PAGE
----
• Breakthrough Devices: Expedited access pathway (Ref. 7) program request for breakthrough designation for devices subject to premarket notification, premarket approval, or de novo requests. Grant; Denial of request for breakthrough designation.

    • IDE: Disapproval; Approval.

    • Failure to reach agreement on protocol under section 520(g)(7) of the FD&C Act.

    • “Clinical Hold” determinations under section 520(g)(8) of the FD&C Act.

    In proposing § 800.75, we are mindful that outside parties may use § 10.75 to request review of decisions other than 517A decisions. For this reason, we are also proposing new procedural requirements for internal agency supervisory review within CDRH under § 10.75 of non-517A decisions made by CDRH employees. A request for supervisory review of a CDRH decision other than a 517A decision is to be received no later than 60 days after the date of the decision that is subject to review. Any request received after 60 days in these cases will be denied as untimely, unless CDRH, for good cause related to circumstances beyond the control of the submitter, such as snow emergency, Federal Government shutdown, or other unforeseen emergency event, permits the request to be filed after 60 days.

    Section 800.75 proposes that requests for CDRH review of 517A decisions and non-517A decisions must be addressed to the next organizational level or higher above the individual who made the decision. Requests to elevate the review of such decisions should include a rationale. The decision to collapse two or more levels of review or to elevate a review would solely be at CDRH's discretion. In addition, requesters should have exhausted review through the supervisory chain below the Center Director level prior to request for review at the Center Director level.

    As provided in the FDA guidance, entitled “eCopy Program for Medical Device Submissions—Guidance for Industry and Food and Drug Administration Staff” (eCopy guidance), appeals to submission types identified under section 745A(b) of the FD&C Act are subject to the electronic format requirements. (Ref. 8). Therefore, 10.75 requests for supervisory review of 517A decisions within CDRH, and certain decisions other than 517A decisions, must be submitted in accordance with section 745A(b) and the standards established by the eCopy guidance, when applicable. In addition, requests for breakthrough designation under section 515C of the FD&C Act for devices under sections 510(k), 513(f)(2), and 515(c) of the FD&C Act would be considered “presubmissions” to those submission types as identified under section 745A, and, therefore, requests for breakthrough designation would be subject to section 745A(b), and likewise, § 10.75 requests for review within CDRH.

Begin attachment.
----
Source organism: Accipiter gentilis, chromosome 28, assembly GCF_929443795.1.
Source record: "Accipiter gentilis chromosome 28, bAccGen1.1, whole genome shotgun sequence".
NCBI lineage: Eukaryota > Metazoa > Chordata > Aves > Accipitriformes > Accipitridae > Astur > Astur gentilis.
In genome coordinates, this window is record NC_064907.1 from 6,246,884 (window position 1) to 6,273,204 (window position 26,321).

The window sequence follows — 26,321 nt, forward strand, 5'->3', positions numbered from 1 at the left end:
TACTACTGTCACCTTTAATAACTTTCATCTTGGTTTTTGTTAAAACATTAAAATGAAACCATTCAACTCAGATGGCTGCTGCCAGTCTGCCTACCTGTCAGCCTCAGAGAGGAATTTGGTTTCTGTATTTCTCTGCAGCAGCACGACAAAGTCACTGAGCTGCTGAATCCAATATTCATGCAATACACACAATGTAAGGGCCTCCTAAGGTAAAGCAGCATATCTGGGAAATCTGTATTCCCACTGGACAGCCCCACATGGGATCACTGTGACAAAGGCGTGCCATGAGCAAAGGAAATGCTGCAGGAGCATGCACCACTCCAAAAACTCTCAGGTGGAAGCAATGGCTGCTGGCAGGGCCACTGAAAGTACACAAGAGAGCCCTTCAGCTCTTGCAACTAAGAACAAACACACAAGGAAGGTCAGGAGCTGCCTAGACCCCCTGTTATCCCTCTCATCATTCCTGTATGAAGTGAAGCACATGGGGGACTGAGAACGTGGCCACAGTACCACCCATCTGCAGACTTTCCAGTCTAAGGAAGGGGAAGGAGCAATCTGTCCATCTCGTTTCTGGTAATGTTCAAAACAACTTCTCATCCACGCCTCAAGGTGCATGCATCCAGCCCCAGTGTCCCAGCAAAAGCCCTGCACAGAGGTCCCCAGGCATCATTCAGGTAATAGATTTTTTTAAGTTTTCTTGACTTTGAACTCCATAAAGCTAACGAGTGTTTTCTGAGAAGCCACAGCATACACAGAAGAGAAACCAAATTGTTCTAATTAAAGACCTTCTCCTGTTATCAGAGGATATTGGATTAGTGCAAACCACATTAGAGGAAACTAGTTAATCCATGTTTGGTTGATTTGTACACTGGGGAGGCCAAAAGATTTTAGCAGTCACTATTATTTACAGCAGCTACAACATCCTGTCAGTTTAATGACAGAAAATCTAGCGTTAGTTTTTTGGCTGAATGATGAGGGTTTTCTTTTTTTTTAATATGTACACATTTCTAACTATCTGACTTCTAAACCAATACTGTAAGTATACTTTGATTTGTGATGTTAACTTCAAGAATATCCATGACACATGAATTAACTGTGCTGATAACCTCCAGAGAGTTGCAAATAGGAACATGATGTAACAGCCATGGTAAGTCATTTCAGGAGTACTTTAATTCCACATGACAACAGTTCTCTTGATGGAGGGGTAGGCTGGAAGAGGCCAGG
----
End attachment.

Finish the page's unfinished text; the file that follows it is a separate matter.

Further, § 800.75 proposes that requests for supervisory review of CDRH decisions other than 517A decisions must be sent to the CDRH Ombudsman, and those decisions, other than 517A decisions not subject to section 745A, are to be submitted in electronic format. Further instructions will be provided regarding submission of such requests in electronic format.

    V. Proposed Effective Date

    FDA is proposing that any final rule based on this proposal become effective 90 days after the date of publication of a final rule in the Federal Register or at a later date if stated in the final rule.

    VI. Economic Analysis of Impacts

    We have examined the impacts of the proposed rule under E.O. 12866, E.O. 13563, E.O. 13771, the Regulatory Flexibility Act (5 U.S.C. 601-612), and the Unfunded Mandates Reform Act of 1995 (Pub. L. 104-4). E.O. 12866 and 13563 direct us to assess all costs and benefits of available regulatory alternatives and, when regulation is necessary, to select regulatory approaches that maximize net benefits (including potential economic, environmental, public health and safety, and other advantages; distributive impacts; and equity). E.O. 13771 requires that the costs associated with significant new regulations “shall, to the extent permitted by law, be offset by the elimination of existing costs associated with at least two prior regulations.” We believe that this proposed rule is not a significant regulatory action as defined by E.O. 12866. It has been determined that this proposed rule is an action that does not impost more than de minimis costs.

    The Regulatory Flexibility Act requires us to analyze regulatory options that would minimize any significant impact of a rule on small entities. Because we anticipate that the costs of the rule would be de minimis, we propose to certify that the proposed rule will not have a significant economic impact on a substantial number of small entities.